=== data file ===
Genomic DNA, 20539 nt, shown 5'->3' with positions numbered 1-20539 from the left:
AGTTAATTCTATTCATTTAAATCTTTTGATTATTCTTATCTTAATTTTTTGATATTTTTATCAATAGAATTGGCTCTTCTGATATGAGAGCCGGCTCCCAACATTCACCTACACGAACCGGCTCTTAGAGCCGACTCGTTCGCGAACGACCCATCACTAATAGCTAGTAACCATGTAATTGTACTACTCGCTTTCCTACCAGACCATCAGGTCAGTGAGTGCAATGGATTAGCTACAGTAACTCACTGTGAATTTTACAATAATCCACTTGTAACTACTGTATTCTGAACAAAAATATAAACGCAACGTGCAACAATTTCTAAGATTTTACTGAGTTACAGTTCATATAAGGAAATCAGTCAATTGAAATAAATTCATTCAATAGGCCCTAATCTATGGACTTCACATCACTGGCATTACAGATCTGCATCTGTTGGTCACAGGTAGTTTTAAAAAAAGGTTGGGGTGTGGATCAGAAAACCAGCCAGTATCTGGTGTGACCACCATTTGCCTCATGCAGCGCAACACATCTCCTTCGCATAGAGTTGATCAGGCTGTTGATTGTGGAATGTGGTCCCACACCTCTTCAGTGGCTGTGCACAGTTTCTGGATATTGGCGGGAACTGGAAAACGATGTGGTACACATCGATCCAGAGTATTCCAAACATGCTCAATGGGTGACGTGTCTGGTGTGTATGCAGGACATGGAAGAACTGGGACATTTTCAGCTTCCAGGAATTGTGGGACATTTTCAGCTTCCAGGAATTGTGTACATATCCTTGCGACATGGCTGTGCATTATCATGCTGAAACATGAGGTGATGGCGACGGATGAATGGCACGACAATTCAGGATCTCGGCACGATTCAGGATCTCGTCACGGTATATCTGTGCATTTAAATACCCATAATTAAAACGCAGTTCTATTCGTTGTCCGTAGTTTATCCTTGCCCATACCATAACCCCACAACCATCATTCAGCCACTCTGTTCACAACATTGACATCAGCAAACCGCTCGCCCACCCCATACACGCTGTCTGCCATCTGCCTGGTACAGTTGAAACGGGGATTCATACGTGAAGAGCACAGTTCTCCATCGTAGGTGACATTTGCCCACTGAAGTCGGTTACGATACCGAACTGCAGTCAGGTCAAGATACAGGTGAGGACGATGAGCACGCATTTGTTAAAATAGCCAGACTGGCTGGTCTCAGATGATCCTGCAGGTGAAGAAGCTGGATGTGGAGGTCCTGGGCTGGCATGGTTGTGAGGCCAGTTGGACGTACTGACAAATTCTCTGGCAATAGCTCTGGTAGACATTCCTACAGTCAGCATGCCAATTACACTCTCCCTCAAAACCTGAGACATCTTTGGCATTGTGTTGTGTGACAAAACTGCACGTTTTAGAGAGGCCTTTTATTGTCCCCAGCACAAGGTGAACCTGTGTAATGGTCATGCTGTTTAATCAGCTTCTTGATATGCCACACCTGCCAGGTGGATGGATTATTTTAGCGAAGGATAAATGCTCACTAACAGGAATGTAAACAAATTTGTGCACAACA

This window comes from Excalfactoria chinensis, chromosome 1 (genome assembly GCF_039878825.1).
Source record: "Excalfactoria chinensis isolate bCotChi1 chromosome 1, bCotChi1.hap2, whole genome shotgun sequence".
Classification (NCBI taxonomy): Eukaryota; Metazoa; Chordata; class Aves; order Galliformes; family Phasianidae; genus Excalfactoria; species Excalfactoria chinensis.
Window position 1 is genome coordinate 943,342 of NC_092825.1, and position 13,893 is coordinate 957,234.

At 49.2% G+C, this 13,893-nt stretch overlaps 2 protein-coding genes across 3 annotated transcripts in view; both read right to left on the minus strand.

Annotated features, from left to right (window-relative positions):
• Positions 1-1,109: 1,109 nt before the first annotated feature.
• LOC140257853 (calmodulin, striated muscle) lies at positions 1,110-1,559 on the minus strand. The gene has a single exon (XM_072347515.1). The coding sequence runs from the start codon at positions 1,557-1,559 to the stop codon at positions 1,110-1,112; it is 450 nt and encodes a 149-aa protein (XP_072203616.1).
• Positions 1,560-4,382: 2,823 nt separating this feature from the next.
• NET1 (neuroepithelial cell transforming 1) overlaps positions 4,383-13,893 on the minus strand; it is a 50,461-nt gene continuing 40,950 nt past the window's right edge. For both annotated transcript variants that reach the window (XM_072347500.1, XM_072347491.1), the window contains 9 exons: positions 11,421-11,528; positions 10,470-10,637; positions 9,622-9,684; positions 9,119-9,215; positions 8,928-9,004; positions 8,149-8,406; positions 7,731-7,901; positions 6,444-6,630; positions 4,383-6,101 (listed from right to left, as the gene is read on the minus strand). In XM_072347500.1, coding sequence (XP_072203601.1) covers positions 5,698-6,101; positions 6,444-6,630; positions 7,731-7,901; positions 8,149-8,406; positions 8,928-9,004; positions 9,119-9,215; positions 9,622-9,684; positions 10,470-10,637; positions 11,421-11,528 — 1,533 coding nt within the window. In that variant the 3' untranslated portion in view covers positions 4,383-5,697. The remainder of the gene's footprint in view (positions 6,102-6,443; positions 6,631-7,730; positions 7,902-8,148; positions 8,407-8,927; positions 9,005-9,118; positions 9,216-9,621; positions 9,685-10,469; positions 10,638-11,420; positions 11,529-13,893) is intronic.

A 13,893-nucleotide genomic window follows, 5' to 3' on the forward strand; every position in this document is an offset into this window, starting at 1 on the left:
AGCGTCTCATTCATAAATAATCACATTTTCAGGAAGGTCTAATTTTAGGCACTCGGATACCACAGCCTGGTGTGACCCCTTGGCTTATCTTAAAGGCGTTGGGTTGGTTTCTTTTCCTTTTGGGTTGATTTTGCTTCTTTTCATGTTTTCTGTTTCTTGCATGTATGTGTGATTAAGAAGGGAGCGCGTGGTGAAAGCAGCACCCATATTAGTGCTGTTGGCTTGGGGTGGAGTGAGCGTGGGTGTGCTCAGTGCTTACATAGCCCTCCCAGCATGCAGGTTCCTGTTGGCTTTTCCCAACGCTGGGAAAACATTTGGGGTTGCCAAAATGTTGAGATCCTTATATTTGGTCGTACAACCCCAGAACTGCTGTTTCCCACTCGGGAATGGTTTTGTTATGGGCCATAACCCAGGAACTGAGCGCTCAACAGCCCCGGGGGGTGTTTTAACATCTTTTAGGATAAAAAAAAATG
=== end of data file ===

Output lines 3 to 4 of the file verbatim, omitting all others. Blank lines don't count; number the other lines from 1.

This window comes from Excalfactoria chinensis, chromosome 1 (genome assembly GCF_039878825.1).
Source record: "Excalfactoria chinensis isolate bCotChi1 chromosome 1, bCotChi1.hap2, whole genome shotgun sequence".